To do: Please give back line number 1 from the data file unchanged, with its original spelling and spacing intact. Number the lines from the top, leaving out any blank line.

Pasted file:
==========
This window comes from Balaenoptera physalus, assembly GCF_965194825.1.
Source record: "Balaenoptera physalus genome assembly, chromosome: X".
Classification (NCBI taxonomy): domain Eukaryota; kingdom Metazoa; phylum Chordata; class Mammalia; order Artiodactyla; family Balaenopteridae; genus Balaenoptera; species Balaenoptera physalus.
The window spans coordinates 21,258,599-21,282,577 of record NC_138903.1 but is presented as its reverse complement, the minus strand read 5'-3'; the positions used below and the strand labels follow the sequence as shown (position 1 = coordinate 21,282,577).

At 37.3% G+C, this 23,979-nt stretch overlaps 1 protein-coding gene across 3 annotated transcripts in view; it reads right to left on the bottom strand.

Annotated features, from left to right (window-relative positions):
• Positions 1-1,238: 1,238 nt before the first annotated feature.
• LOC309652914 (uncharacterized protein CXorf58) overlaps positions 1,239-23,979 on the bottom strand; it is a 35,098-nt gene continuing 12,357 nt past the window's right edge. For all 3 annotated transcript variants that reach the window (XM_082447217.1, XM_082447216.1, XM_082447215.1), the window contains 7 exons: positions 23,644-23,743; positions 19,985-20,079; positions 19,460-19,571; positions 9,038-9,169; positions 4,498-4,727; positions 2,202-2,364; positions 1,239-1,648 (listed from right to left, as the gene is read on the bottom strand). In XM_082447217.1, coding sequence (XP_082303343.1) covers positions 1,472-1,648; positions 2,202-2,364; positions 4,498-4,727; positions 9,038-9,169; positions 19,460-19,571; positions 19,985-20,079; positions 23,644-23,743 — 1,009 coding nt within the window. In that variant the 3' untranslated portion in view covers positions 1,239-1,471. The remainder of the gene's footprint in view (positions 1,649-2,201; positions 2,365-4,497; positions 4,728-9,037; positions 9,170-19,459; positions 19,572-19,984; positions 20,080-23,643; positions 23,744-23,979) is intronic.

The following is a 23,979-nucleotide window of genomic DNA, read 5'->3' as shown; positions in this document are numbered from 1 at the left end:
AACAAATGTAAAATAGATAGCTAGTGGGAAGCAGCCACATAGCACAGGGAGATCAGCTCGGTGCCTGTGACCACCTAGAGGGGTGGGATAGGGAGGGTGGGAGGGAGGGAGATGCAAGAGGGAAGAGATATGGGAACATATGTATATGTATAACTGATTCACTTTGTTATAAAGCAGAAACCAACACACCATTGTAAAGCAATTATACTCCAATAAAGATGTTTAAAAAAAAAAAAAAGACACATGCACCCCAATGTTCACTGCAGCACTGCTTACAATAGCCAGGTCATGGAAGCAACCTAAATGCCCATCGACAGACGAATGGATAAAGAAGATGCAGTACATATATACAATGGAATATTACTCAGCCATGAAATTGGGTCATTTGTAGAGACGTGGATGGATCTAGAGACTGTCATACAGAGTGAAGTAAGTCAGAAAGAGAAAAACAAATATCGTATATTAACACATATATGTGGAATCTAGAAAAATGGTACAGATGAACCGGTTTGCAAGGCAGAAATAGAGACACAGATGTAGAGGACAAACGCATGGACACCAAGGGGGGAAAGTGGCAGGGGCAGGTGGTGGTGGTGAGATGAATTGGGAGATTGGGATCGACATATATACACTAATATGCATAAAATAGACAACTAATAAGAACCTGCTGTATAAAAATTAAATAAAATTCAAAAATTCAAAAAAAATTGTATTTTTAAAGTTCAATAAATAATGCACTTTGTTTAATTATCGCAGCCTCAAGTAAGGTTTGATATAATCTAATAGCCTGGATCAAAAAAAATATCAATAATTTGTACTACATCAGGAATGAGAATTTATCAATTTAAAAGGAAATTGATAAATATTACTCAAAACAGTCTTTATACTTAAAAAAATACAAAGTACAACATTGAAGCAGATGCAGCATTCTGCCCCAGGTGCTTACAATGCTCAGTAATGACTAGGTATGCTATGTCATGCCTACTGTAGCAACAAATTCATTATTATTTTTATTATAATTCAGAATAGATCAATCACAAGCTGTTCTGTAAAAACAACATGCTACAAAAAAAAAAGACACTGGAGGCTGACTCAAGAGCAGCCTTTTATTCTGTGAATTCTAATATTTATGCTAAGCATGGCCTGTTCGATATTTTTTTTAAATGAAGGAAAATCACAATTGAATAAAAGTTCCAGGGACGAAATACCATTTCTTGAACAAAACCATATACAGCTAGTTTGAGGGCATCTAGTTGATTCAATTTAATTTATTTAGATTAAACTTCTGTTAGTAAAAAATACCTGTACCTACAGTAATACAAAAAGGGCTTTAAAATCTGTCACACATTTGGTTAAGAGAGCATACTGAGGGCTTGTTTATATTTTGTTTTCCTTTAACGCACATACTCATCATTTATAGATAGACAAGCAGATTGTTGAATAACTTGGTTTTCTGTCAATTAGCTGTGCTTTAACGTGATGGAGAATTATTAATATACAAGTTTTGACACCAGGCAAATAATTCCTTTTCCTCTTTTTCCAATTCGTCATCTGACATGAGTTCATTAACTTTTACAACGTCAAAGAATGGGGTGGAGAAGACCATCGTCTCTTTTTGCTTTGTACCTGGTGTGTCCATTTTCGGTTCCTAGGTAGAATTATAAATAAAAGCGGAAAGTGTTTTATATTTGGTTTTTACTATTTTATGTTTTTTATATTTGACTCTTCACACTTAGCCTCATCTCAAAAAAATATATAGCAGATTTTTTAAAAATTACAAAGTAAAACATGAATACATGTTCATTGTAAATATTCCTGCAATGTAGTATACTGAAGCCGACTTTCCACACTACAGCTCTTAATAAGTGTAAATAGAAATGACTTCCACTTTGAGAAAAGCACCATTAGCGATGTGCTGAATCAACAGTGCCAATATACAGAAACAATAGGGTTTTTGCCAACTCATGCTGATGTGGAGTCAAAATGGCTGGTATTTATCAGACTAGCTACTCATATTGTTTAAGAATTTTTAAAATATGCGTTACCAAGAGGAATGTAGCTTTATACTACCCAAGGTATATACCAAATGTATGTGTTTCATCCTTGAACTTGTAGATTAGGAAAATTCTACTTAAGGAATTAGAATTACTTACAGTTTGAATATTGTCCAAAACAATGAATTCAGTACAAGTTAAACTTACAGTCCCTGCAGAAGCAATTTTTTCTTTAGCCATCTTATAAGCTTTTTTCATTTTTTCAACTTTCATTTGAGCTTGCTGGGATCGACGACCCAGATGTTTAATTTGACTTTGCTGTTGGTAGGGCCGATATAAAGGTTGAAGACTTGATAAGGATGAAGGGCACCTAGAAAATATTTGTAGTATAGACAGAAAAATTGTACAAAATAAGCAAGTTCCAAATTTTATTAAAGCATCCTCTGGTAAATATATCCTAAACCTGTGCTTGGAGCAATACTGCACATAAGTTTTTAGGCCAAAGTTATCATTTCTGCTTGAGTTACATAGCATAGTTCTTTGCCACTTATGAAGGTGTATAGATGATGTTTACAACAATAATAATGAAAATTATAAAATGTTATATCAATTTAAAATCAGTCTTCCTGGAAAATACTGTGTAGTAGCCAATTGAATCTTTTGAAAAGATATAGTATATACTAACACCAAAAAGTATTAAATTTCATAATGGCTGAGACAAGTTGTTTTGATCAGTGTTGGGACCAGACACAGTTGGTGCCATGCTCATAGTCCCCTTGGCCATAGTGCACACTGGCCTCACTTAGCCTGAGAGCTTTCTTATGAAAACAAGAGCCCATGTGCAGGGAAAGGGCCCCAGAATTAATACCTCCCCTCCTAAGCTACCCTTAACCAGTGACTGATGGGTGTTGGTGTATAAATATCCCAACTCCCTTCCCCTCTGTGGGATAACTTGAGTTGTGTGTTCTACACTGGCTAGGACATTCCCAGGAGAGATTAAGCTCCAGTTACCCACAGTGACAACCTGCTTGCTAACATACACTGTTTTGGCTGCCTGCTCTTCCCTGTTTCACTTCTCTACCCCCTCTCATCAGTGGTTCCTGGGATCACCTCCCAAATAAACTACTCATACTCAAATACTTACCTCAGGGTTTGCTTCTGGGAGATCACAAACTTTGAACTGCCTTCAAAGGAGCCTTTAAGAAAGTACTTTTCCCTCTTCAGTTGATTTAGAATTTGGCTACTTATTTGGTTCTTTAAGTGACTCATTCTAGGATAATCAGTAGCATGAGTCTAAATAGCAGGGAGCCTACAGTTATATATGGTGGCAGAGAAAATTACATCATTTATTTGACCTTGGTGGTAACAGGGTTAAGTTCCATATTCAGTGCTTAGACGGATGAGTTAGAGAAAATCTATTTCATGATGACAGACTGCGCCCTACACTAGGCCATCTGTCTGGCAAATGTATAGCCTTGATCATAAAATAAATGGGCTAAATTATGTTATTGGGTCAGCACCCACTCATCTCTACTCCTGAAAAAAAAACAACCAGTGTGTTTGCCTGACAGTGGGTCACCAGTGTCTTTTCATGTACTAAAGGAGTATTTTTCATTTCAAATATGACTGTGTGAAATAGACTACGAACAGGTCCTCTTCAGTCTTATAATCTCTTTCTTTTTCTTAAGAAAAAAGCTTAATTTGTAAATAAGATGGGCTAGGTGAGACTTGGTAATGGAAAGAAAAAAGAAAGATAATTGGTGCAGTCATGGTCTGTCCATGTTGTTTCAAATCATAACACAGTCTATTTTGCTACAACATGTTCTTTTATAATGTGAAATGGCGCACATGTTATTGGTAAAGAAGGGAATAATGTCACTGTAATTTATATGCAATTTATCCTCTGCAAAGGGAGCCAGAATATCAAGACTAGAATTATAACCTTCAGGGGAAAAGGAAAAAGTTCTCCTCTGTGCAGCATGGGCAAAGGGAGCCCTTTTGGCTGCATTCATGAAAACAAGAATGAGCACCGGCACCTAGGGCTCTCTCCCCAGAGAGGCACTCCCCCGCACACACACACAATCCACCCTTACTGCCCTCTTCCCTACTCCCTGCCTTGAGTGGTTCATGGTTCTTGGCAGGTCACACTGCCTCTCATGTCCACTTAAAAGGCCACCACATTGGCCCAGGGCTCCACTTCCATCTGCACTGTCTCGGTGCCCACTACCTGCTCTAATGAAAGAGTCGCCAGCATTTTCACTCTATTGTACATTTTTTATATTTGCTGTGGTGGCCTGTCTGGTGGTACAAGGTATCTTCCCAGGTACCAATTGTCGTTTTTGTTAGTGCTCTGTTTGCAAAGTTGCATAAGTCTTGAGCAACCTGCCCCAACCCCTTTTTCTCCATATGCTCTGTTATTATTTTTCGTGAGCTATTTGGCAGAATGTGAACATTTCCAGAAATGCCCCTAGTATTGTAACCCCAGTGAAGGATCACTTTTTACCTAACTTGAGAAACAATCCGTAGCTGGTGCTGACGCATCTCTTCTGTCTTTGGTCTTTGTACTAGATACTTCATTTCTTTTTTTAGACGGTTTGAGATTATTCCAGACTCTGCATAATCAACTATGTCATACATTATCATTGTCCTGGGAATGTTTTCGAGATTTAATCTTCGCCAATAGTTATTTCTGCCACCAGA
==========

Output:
This window comes from Balaenoptera physalus, assembly GCF_965194825.1.